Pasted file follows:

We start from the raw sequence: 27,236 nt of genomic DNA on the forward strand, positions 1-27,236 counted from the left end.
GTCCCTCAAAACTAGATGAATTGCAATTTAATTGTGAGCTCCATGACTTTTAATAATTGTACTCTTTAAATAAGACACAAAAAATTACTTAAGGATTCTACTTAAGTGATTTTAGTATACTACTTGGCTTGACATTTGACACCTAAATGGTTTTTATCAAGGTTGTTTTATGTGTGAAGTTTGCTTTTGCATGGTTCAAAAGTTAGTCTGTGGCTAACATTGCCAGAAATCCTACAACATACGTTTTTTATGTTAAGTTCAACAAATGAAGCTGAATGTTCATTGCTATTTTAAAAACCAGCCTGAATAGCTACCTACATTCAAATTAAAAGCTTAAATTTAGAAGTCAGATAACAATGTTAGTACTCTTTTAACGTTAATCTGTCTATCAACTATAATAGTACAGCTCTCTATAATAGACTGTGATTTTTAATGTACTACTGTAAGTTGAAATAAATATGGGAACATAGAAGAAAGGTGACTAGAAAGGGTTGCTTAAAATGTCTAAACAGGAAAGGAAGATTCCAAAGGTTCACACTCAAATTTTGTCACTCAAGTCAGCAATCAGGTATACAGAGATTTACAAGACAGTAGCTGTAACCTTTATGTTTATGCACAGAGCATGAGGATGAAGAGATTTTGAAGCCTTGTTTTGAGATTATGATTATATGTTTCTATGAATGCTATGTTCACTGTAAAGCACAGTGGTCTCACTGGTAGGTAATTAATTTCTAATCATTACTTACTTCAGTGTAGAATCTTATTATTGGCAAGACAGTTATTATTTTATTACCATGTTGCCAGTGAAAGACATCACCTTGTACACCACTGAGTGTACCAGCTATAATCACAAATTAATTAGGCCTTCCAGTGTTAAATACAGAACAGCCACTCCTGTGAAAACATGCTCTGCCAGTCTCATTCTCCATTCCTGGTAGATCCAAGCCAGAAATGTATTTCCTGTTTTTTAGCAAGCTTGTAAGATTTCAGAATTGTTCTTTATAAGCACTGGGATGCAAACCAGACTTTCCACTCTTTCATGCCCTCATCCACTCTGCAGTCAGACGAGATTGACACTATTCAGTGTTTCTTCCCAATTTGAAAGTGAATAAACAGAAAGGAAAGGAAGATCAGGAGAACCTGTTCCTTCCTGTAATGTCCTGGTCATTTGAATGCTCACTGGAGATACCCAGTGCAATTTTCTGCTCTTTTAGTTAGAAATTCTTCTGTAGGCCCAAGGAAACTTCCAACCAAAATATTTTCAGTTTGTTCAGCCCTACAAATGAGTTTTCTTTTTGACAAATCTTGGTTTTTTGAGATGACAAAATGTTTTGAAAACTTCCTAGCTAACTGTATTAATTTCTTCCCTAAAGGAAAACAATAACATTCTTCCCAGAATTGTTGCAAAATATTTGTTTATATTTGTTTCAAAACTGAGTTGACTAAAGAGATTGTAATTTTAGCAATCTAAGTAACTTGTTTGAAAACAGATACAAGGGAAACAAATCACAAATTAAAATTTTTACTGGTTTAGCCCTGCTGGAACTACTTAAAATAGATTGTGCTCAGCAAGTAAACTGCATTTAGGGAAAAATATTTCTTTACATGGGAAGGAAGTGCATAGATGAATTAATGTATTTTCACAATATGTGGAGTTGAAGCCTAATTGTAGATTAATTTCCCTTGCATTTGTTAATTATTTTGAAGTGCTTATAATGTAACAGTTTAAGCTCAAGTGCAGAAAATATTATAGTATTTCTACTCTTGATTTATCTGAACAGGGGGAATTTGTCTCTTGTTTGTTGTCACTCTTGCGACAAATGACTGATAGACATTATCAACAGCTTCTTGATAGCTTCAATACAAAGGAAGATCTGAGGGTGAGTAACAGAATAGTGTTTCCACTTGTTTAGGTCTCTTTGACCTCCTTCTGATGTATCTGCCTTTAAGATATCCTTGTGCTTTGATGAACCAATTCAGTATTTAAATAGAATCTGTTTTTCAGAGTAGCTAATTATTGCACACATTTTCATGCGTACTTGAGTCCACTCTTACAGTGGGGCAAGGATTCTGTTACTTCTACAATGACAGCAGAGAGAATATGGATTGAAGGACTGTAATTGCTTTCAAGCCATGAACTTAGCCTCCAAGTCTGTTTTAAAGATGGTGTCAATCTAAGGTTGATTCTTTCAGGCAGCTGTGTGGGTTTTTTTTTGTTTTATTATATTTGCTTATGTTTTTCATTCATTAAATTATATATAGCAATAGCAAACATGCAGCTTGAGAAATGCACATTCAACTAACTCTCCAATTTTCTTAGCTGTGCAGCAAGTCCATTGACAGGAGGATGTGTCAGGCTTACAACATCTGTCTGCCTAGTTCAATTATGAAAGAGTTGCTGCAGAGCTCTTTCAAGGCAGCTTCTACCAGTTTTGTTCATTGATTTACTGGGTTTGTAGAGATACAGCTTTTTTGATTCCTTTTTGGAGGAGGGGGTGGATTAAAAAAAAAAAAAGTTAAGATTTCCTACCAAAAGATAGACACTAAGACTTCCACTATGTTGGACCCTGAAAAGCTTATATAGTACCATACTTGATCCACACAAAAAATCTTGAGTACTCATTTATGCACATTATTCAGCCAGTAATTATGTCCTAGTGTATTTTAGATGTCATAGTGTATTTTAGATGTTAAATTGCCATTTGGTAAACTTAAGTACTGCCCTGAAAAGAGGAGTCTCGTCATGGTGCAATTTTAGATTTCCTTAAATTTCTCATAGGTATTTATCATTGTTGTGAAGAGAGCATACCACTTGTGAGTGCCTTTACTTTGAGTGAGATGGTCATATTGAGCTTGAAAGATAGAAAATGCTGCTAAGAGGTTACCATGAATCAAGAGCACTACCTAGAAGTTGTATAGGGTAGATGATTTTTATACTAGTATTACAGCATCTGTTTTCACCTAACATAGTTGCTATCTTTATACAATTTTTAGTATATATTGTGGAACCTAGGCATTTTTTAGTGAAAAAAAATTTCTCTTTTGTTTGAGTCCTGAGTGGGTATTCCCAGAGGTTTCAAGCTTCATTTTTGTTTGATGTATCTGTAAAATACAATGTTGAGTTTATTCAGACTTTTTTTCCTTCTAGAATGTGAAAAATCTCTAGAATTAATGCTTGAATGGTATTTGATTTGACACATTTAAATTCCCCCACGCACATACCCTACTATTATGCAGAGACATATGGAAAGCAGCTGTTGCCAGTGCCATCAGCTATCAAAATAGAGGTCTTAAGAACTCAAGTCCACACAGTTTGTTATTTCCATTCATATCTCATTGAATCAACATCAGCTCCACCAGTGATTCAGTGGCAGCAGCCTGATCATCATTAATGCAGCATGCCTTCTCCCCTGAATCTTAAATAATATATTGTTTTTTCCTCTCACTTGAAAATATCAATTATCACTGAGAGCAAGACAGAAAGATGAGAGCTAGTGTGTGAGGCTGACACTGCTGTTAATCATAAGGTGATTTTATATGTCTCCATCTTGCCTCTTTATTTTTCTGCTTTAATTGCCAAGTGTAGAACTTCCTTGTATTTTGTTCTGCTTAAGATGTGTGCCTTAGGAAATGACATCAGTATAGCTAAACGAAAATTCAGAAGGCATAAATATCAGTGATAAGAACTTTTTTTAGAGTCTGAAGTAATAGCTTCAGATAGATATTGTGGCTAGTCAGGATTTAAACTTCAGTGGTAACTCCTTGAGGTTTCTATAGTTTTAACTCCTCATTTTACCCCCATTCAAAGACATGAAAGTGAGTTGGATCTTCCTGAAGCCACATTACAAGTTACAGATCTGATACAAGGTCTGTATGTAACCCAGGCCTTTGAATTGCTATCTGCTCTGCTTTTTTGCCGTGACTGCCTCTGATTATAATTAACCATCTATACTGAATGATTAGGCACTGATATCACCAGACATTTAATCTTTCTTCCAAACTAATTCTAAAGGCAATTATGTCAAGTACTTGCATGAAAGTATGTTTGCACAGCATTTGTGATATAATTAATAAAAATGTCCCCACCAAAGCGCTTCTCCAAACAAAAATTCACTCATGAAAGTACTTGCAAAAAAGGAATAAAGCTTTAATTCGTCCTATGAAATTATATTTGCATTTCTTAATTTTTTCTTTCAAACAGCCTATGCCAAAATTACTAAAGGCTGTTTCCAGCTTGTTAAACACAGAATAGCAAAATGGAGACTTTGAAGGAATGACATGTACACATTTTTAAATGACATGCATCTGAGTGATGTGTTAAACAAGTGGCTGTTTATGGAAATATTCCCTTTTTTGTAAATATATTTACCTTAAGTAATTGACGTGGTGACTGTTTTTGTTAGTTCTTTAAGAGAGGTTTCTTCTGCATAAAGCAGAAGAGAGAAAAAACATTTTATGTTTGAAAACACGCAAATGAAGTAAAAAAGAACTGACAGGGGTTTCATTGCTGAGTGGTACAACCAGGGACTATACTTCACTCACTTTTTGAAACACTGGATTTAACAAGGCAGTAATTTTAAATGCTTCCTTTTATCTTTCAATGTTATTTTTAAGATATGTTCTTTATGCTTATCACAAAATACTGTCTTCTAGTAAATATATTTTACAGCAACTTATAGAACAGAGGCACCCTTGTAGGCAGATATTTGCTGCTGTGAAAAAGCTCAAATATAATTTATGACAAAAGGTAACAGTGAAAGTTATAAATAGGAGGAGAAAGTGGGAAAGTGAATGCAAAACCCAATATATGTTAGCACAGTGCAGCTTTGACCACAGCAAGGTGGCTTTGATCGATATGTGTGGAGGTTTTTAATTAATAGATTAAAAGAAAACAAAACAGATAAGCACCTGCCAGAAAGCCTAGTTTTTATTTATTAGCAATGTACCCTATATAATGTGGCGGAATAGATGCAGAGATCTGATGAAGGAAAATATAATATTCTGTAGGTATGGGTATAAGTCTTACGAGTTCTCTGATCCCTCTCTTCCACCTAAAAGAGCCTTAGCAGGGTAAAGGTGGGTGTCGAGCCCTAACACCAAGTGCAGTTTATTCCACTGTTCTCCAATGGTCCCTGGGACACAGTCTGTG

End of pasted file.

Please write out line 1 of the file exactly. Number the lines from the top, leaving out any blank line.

We start from the raw sequence: 27,236 nt of genomic DNA on the forward strand, positions 1-27,236 counted from the left end.